- Higher education
New from the research front: The recent announcement about a test for Alzheimer's disease is one of the first fruits of an unprecedented willingness among researchers in government, universities and industry (including pharmaceutical and medical device manufacturers) to share data immediately. This limited the amount of unnecessary duplication in research, thus allowing researchers to act on findings more quickly. Apparently, the next area on which researchers have agreed to share data is the fight against Parkinson's disease. Another plug for the "open" movement. Check out the entire story at http://www.nytimes.com/2010/08/13/health/research/13alzheimer.html?hp=&pagewanted=all.
News about schools
- My former home town of Atlanta is giving high-stakes testing a whole new meaning. Seems that the improvement in some of the public schools is too good to be believed, resulting in widely believed accusations of cheating on the standardized tests, with the superintendent of schools receiving the most of the blame.
An independent investigation has made significant inroads into clearing the superintendent of schools but that's not good enough for some. A recent New York Times article provides an outsider's take on the situation: http://www.nytimes.com/2010/08/08/education/08atlanta.html?_r=1&hp=&pagewanted=all .
- On a brighter note, David Leonhardt reports on an economic analysis showing that the most effective kindergarten teachers have a strong--and quantifiable--long-term effect on their students. In one long-term study of former kindergarteners from Tennessee, the research suggests that the impact is $320,000. Read "The Case for $320,000 Kindergarten Teachers" at http://www.nytimes.com/2010/07/28/business/economy/28leonhardt.html?src=me&ref=business for details.
(Note to teachers: Don't expect the pay raise any time soon.)
Meanwhile, higher education is taking quite a rap in the press.
- In his OpEd piece, Academic Bankruptcy, religion professor Mark C. Taylor explores the real cost of the high-cost, high-stakes game of competition in higher education. I'm not sure that he gets at all of the issues driving up academic costs, but he certainly identifies some key ones. Read the piece at http://www.nytimes.com/2010/08/15/opinion/15taylor.html?hp.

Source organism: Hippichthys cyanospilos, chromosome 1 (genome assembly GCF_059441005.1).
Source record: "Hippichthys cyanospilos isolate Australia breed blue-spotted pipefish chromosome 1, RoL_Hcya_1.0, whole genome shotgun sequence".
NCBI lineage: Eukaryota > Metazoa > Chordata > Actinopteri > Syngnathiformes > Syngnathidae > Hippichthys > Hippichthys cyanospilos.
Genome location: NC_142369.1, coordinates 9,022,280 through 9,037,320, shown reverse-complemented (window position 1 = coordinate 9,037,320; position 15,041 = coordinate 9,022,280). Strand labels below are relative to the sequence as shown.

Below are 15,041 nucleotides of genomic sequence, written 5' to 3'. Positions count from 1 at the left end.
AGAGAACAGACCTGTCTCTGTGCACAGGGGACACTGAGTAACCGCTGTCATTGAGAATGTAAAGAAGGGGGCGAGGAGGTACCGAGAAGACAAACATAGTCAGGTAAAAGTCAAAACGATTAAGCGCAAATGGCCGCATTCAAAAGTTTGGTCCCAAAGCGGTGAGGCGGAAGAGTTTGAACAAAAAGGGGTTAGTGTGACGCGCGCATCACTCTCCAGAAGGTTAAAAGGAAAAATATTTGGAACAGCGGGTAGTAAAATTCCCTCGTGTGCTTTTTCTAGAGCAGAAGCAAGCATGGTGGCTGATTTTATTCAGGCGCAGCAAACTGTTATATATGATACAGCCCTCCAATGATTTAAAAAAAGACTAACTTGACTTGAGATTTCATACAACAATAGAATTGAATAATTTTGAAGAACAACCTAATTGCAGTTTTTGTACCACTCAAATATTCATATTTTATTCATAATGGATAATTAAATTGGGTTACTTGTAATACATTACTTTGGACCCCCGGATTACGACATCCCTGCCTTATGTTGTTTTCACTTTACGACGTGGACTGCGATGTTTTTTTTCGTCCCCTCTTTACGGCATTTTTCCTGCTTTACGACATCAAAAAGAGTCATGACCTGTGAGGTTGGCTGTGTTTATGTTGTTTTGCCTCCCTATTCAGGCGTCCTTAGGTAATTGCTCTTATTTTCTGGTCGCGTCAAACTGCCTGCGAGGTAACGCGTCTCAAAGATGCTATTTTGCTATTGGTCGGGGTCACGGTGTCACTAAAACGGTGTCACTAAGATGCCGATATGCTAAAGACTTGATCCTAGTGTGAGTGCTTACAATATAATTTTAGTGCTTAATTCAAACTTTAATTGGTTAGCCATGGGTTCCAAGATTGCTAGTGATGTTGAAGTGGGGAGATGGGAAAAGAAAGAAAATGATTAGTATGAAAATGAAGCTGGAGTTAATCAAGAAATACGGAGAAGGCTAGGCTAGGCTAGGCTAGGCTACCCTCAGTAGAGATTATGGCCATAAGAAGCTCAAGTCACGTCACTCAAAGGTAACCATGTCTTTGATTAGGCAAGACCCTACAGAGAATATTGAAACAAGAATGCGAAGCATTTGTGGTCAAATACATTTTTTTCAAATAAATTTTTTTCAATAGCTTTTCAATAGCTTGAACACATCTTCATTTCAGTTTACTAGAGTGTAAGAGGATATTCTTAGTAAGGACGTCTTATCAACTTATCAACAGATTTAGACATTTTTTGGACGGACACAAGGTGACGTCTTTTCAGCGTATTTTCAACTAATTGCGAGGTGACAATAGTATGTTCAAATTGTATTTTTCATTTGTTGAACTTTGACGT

Also check out readers’ responses to Taylor. Most challenge his arguments based on their personal issues, rather than meaningfully extend it.
- But a couple of authors are asking a more fundamental question: is a college education even worth the cost.
- Time author Ramesh Ponnuru wonders whether Society "should help more kids go to college — or that we should make it easier for people who didn't go to college to make a living?" (Visit http://www.time.com/time/nation/article/0,8599,1967580,00.html for the complete argument.)
- New York Times reporter Kristi Oloffson suggests that an oversupply of college graduates exists on the job market--an oversupply that goes beyond the current recession--and many graduates face the real possibility of not being able to replay their student loans. Certainly some Canadian research by the WALL team at the University of Toronto's Ontario Institute for the Study of Education suggests that many degreed people are over-educated for the jobs they have. Read Oloffson's article at http://www.time.com/time/business/article/0,8599,1946088,00.html?iid=sphere-inline-sidebar.